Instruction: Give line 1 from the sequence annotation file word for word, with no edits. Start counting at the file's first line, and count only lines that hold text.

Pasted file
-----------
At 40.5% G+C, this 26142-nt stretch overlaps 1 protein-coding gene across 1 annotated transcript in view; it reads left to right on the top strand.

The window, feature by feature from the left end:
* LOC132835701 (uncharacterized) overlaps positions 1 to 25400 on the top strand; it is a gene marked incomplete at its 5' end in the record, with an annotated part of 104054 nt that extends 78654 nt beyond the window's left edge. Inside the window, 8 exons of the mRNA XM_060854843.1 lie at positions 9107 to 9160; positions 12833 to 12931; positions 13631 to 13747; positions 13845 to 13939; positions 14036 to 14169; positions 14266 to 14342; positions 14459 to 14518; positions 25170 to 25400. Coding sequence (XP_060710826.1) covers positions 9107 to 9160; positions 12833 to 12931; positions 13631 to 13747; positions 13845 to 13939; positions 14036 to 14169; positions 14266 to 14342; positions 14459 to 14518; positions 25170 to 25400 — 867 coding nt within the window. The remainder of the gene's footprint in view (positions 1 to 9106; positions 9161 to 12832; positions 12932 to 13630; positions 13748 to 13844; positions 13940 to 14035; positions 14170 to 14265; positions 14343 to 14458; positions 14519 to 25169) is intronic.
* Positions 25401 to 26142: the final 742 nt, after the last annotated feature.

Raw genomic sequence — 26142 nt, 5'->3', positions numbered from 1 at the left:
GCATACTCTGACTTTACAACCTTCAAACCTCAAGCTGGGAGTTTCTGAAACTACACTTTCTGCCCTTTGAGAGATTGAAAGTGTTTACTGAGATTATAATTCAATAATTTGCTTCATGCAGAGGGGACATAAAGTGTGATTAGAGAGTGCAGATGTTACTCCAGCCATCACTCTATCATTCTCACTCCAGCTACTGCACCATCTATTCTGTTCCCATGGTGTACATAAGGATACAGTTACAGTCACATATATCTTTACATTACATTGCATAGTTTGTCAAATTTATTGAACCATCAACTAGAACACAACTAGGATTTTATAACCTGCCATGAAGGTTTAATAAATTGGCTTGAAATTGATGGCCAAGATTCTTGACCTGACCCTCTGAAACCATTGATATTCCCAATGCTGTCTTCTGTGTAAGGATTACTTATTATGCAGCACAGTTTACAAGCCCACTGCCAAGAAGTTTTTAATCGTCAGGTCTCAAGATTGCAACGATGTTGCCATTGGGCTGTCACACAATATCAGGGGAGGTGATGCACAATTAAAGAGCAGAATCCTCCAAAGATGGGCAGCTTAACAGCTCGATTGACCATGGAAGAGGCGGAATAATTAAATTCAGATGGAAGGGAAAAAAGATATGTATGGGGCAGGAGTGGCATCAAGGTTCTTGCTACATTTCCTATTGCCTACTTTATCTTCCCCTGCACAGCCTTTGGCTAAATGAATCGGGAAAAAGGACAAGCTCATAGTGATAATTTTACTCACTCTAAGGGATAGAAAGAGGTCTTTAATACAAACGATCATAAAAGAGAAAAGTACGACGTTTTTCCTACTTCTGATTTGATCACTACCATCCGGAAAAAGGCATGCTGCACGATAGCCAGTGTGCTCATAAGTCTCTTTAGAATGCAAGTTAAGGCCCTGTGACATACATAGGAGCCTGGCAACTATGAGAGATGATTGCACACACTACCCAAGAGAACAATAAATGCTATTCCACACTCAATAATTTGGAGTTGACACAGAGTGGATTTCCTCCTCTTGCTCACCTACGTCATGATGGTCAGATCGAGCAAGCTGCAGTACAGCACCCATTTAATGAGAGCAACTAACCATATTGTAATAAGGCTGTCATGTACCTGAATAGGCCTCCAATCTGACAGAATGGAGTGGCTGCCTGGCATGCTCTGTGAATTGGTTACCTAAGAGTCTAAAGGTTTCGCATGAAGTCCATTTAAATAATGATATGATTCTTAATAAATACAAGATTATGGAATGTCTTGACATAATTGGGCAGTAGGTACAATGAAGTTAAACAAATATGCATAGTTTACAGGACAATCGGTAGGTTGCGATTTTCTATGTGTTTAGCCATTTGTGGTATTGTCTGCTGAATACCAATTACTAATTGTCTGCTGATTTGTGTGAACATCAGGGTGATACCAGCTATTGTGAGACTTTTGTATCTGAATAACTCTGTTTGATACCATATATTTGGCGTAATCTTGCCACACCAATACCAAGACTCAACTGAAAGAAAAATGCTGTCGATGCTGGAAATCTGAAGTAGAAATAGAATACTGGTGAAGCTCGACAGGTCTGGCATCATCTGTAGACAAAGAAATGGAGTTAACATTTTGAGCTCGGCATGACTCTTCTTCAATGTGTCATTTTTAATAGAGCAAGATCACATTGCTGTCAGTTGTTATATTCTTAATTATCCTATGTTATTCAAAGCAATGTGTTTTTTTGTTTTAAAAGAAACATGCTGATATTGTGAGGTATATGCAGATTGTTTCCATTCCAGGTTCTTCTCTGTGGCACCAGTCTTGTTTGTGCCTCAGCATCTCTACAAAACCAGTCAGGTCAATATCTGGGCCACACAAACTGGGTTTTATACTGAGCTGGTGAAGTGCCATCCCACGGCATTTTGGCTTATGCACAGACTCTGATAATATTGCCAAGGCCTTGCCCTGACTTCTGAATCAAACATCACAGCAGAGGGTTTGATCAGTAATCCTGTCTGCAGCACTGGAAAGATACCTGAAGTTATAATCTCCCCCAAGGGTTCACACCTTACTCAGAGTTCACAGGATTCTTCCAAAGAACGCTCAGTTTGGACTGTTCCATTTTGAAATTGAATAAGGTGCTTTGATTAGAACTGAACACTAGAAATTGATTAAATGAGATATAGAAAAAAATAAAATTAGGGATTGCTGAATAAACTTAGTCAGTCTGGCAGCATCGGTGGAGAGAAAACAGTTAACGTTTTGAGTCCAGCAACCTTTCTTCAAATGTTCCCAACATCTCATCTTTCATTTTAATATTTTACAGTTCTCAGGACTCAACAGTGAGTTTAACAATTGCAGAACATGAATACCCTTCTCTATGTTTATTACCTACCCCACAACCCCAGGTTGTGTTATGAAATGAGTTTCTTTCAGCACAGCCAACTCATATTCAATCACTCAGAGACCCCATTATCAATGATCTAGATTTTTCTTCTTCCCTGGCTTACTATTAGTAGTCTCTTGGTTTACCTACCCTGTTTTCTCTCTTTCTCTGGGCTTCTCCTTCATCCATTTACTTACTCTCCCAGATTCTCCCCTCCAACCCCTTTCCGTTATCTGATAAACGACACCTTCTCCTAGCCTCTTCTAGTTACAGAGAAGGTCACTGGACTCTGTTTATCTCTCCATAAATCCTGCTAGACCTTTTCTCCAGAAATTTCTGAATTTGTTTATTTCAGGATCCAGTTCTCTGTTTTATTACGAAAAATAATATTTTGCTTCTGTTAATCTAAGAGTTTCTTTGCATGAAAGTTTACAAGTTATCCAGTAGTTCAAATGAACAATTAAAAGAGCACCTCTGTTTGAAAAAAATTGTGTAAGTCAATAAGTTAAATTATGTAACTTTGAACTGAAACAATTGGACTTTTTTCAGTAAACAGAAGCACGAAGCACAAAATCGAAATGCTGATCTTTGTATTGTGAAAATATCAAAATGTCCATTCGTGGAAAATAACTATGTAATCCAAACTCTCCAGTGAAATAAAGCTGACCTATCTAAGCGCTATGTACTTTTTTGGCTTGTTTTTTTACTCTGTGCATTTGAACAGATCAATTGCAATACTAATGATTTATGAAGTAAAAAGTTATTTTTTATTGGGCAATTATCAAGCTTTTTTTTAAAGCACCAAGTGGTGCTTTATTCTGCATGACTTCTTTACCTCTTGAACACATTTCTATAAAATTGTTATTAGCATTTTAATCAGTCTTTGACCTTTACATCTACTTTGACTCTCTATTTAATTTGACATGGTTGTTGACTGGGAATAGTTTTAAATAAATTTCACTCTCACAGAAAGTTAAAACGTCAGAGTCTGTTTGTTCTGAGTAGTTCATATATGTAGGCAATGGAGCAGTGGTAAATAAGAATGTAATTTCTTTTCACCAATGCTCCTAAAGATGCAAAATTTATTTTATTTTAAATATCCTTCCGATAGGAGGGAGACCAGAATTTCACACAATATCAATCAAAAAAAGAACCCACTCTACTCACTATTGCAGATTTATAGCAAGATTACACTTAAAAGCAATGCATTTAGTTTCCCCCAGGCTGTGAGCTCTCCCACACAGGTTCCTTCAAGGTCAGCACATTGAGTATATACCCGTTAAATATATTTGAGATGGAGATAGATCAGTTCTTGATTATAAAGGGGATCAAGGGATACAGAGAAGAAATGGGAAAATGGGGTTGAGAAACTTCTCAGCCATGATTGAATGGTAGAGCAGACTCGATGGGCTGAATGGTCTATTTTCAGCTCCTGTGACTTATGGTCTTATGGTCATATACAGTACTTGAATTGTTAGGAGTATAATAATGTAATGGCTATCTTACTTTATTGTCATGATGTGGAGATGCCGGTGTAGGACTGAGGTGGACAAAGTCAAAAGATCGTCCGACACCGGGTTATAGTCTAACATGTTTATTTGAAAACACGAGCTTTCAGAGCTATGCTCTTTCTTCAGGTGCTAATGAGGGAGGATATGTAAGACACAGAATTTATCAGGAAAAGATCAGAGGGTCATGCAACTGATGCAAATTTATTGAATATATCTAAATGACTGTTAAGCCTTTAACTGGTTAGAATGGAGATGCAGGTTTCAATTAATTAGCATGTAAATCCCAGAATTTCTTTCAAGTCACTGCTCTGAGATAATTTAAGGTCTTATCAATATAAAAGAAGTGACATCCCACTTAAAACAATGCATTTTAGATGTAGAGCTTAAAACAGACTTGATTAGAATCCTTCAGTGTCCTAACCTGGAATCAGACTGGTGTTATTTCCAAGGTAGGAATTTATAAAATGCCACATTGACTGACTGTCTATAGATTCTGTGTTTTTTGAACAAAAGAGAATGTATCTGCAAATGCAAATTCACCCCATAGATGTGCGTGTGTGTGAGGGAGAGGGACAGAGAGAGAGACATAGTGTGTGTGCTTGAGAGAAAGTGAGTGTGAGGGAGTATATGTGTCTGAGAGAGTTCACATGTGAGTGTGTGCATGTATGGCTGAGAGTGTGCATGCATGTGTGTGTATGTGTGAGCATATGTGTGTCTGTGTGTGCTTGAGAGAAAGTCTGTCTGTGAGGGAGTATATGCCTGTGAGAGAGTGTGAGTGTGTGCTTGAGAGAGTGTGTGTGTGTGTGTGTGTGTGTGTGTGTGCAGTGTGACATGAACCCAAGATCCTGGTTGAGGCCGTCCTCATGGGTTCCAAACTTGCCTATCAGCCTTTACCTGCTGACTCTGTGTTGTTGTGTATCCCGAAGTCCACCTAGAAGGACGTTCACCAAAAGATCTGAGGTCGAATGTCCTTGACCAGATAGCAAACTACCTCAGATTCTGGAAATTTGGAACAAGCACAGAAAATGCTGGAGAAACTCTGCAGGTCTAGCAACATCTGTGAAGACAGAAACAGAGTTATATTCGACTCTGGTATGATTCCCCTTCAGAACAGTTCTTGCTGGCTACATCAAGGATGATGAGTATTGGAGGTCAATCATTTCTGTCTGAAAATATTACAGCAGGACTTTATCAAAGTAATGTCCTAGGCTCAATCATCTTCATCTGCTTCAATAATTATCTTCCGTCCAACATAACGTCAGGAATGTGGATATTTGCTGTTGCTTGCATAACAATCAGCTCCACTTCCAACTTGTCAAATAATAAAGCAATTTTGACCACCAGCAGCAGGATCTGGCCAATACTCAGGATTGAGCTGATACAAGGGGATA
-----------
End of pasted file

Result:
At 40.5% G+C, this 26142-nt stretch overlaps 1 protein-coding gene across 1 annotated transcript in view; it reads left to right on the top strand.